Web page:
August 12–August 14, 2013
CHANGE was the main force behind this journey, and now that it's almost half done and gone, I can feel the breakage of our routines—mine and the ones of people I meet. We all seek change, and we take turn in acting on it or letting it find us.
Among all the stops so far, Rapid City has been the strangest experience. This time, I didn't know in advance if I have a place to stay in when I get there or not—but, being famous for their Mt. Rushmore national memorial, I was sure I would easily find a hotel room for one night if I had to. During the bus ride to there, my first host let me know that he and his friends will be picking me up at the bus station when I get there; and they did: in a small van.
David and his college friends—all attending South Dakota School of Mines and Technology—were cool and energetic. They wanted to go for a game of disk golf—at Jackson Frisbee Golf Course, by the Rapid Creek, after which the city is named—and I joined them. The course was very well designed and the park was naturally beautiful.
Based on what friends told me, the city is kind of protected from heavy rains and snow by the Black Hills, an isolated small mountain range in the western part of the Great Plains. But it was the same hills that caused the flood of 1972 after a heavy rain, which is in turn the reason for the parks around the creek.
And after the game, I had even more college experience with them: watching some TV and having simple delicious omelette for dinner.
THE SECOND DAY
David and his friends were leaving for a week-long camping the next afternoon, so I got out of their way and walked for a few blocks to the city downtown, which was like a ghost town in the morning.
At Alternate Fuel, a nice local coffee shop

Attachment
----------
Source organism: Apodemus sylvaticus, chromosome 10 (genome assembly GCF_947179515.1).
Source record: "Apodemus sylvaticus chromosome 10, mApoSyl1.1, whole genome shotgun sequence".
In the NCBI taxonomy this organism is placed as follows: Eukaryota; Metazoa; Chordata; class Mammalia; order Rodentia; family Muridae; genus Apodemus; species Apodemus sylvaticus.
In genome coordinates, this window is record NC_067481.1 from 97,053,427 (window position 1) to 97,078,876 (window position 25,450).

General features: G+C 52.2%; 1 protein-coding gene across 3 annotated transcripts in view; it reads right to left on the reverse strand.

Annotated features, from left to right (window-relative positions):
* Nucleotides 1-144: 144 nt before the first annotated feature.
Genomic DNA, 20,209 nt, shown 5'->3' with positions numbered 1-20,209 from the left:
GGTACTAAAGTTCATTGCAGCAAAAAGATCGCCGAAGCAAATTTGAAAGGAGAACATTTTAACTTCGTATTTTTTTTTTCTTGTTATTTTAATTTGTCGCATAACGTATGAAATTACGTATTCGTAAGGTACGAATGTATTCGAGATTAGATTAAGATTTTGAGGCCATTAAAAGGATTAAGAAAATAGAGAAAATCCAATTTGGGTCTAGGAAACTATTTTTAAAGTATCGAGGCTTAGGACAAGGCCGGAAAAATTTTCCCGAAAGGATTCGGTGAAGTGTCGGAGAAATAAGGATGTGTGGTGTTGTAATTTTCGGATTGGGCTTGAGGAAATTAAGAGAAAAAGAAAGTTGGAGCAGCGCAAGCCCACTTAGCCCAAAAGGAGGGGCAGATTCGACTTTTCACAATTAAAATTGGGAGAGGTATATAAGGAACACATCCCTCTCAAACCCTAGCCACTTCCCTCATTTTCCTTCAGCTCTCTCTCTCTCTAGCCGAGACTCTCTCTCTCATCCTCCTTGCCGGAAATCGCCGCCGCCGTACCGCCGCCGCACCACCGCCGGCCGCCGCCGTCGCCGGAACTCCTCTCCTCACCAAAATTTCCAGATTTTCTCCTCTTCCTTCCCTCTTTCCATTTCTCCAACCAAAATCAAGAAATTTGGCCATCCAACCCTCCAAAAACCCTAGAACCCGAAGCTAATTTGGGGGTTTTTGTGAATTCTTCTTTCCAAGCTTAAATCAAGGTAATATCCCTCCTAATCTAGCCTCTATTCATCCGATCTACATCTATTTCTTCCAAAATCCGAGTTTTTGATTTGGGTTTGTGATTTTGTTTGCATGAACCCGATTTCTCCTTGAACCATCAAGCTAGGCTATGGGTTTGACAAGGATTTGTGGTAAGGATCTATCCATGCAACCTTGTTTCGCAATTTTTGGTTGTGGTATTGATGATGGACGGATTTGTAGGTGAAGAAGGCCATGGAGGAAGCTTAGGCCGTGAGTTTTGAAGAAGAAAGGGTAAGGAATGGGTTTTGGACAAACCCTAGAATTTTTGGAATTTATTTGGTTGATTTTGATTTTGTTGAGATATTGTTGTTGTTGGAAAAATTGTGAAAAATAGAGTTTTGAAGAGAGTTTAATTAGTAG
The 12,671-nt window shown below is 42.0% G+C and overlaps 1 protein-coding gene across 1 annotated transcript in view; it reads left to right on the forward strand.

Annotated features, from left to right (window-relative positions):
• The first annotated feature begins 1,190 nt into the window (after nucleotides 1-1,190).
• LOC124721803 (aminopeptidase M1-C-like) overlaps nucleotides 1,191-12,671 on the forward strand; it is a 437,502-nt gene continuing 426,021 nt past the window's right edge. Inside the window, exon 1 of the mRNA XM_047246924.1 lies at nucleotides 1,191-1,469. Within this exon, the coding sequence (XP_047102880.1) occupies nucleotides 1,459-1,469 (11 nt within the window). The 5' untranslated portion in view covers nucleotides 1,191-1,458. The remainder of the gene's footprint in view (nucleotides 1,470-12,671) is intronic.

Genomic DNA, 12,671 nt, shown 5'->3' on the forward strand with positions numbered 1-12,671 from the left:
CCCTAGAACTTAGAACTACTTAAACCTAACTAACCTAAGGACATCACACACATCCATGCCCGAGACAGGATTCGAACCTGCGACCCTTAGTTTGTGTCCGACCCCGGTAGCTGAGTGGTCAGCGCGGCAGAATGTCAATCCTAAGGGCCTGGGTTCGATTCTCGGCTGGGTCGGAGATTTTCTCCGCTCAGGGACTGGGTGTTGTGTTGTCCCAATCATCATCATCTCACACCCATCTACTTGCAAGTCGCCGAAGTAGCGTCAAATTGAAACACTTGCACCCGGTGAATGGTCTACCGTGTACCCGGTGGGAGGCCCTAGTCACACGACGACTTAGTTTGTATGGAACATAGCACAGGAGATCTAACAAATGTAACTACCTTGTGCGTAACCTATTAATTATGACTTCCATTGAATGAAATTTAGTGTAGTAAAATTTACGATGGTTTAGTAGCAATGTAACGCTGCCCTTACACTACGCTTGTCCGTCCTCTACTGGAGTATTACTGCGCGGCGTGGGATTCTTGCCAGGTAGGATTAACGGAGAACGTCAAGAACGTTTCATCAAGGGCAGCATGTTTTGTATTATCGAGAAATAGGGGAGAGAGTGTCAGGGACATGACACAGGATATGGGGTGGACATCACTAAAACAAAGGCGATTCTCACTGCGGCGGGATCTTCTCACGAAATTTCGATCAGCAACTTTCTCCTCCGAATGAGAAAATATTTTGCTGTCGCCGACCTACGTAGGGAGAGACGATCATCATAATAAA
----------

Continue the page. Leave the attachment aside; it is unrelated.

The city woke up a little after a coffee or two
After lunch, it was time to pick up my travel pack and meet another couchsurfer for the afternoon, this time a grad student. Matt was grown up with computers—like I did—and keeps himself busy with small and big electronic and software projects. And to no surprise, he was very excited about the Glass.
The plan for the afternoon was to pick up his friend, John, ride to the woods around Harney Peak, fly his hexacopter—to try out the latest upgrade in the control system—and have a little hiking and rock climbing. The hike was even better than the disk golf game the day before.
After walking for hours in the woods, we went for a sushi in the city mall, which was pretty good for an average-price shop in a small-size city.
Matt kindly gave me a ride to the second couchsurfing host, Arik—who's also the most-experienced couchsurfer in the town. Traveled to lots of places around the world, he's very friendly, understanding and easy to talk to. Later that evening, we talked about cultural differences and affects of tradition in our lives.
Arik plays many instruments, but we didn't have the time for music on a weekday evening
I was not the only one staying with him and his daughters that night. There was also another young man from the roads: biking across the country for one and a half month. He told us many stories from his recent journey, too, specifically about the people he had stayed with in New York—on a boat—and how these burners and surfers are respectful, talk, listen, and establish real human connections.
THE THIRD DAY
The best way to get to know the people of a small town is to sit in a popular coffee shop and observe them. That's why in the morning I walked towards the downtown and sat a table at the Alt Fuel, again.
After the breakfast, it was time for a walking around the city and visiting the Dahl, the city art center.
The Art Alley
A graffiti exhibition, from the painters of the Art Alley
After the art center, I got to spend more time with Matt—at his apartment, this time—and he showed me some of his hacks.
Matt dropped me around the Main Street Sq. (!) for a lunch-dinner. The bus station was just two blocks away.
I took another overnights Jefferson Lines bus to Butte, MT, with yet another nice driver who kept talking loudly to one of the passengers sitting at the end of the bus—who apparently used to be a driver himself—and entertaining all of us. They talked about their experience on the road and which cities they like and not like. The passenger finished his part with this comment:
“The highway's addictive, man!”